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The Defense Satellite Communications System (DSCS, AN/MSC-46)[1] provides the United States with military communications to support globally distributed military users. DSCS will be replaced by the Wideband Global SATCOM system. A total of 14 DSCS III satellites were launched between the early 1980s and 2003. Two satellites were launched aboard the space shuttle Atlantis in 1985 during STS-51J. According to the USAF, in early 2008 most of the satellites were still working.



DSCS went though three major phases. Since the first launch, DSCS has been the "workhorse" of military satellite communications. DSCS III satellites currently exceed their 10-year design life.


DSCS II satellite

DSCS II provided secure voice and data communications for the U.S. military. The program was managed by the Defense Communications Agency (DCA), now the Defense Information Systems Agency.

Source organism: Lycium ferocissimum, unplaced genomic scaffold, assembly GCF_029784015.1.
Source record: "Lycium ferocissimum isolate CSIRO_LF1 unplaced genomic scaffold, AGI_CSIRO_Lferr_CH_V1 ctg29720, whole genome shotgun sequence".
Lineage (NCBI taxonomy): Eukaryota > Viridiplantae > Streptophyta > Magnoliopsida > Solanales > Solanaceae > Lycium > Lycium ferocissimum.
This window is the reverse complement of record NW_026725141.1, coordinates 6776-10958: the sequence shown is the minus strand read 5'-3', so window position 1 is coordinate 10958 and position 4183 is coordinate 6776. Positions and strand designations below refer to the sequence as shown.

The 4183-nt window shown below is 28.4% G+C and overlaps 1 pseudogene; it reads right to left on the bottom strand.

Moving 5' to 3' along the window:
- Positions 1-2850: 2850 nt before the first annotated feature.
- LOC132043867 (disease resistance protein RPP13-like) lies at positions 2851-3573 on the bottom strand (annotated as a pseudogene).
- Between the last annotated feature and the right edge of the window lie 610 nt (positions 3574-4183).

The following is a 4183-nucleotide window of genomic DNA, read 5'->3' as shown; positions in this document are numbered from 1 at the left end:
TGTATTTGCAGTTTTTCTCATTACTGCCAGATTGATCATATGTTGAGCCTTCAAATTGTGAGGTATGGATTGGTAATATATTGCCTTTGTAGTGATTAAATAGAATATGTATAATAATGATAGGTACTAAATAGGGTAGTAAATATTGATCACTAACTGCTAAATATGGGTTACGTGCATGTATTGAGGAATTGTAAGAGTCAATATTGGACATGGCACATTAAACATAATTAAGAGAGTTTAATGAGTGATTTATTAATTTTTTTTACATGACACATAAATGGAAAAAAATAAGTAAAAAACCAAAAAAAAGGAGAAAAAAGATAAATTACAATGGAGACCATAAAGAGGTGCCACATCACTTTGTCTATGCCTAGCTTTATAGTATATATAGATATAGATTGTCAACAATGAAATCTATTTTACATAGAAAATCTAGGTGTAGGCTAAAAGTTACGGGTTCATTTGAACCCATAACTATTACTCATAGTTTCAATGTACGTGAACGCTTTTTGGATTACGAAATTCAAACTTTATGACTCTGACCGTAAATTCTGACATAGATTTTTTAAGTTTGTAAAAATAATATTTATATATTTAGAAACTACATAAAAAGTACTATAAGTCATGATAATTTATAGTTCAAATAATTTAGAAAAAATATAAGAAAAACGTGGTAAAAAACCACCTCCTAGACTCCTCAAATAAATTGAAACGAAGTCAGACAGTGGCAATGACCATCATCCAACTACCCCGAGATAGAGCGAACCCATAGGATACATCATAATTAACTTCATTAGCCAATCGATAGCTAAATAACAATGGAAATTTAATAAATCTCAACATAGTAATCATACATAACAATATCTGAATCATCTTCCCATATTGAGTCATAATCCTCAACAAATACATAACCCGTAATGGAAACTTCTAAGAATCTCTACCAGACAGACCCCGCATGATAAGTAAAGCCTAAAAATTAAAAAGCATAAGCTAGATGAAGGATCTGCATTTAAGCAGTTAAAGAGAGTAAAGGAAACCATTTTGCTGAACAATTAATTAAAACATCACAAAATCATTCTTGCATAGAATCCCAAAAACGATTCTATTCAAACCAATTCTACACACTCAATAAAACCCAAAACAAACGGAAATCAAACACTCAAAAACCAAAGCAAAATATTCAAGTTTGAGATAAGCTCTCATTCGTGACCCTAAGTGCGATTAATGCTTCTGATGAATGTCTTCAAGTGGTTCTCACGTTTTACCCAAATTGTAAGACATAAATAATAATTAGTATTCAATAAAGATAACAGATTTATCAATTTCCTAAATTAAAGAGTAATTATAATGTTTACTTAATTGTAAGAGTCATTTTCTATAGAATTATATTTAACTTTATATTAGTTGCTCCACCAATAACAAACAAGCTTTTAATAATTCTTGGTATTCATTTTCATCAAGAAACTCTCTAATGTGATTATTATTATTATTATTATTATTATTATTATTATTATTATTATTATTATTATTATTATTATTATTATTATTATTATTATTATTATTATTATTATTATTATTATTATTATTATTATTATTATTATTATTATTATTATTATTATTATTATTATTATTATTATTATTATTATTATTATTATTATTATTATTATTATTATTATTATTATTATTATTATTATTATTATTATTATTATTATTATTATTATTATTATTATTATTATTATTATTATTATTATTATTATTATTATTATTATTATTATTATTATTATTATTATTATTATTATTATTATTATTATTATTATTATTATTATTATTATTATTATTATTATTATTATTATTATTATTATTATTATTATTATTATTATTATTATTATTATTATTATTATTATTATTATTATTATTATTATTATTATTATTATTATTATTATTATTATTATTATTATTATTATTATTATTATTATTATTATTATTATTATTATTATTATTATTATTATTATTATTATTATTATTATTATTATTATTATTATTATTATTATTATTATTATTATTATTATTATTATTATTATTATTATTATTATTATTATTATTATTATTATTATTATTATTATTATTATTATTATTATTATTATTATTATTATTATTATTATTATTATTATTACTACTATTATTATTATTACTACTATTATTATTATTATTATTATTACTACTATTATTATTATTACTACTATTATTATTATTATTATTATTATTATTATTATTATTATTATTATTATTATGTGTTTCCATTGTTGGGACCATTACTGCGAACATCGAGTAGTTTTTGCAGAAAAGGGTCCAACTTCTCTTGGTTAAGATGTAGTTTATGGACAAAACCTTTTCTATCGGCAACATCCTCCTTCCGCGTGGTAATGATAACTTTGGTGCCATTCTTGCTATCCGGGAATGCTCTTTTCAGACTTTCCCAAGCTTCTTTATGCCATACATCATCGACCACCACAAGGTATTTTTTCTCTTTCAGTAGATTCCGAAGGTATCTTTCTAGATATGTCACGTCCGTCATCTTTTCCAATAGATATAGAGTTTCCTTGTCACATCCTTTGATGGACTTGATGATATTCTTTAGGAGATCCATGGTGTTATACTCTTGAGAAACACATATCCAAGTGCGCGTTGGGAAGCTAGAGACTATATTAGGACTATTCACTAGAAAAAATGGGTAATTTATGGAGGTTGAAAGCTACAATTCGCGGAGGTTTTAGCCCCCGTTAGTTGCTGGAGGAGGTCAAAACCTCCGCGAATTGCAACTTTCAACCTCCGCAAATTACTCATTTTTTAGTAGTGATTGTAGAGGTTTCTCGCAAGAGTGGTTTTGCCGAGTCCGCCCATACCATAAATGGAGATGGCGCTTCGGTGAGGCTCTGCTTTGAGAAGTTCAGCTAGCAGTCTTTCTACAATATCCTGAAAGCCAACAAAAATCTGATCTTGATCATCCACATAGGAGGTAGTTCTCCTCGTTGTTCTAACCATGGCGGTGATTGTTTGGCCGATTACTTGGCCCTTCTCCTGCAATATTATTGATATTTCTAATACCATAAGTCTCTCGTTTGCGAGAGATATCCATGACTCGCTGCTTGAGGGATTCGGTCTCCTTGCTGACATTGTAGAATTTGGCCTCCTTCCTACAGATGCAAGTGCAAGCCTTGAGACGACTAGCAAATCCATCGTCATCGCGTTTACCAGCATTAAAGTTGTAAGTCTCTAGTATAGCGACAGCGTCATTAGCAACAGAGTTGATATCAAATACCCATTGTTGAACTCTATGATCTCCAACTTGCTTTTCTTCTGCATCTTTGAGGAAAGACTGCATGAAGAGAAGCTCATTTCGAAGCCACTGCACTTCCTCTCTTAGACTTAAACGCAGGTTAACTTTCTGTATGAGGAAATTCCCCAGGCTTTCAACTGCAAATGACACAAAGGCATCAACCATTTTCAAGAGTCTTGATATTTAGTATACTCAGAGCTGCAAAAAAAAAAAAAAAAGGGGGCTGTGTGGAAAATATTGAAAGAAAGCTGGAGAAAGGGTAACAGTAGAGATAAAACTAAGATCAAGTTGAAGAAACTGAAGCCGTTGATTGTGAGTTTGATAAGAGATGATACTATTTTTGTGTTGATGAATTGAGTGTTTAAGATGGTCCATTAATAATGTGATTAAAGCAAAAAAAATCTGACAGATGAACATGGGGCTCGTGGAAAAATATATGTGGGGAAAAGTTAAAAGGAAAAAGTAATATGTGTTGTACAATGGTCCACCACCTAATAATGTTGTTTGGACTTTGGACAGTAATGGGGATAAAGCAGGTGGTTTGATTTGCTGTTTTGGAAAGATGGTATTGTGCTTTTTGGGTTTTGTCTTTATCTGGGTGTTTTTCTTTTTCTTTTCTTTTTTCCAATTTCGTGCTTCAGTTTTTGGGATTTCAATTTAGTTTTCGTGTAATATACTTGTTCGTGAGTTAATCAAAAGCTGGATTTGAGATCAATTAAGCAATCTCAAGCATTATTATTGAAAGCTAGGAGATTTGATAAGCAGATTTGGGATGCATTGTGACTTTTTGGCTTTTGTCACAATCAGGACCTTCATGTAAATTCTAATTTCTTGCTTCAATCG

The space vehicles were spin stabilized with a de-spun antenna platform. The body was mounted with solar cells which produced 535 watts. Three NiCd batteries provided electrical power and it was supported by a hydrazine propulsion subsystem.

The communications payload included two 20-watt X-band channels. The transponders were supported by steerable narrow beam antennas and drive mechanism for communications privacy.

Photo Gallery

See also


  1. ^ Burroughs, William E. (- paperback) [1986]. Deep Black. New York: Berkley Publishing Group. pp. p187. ISBN 0-425-10879-1.  

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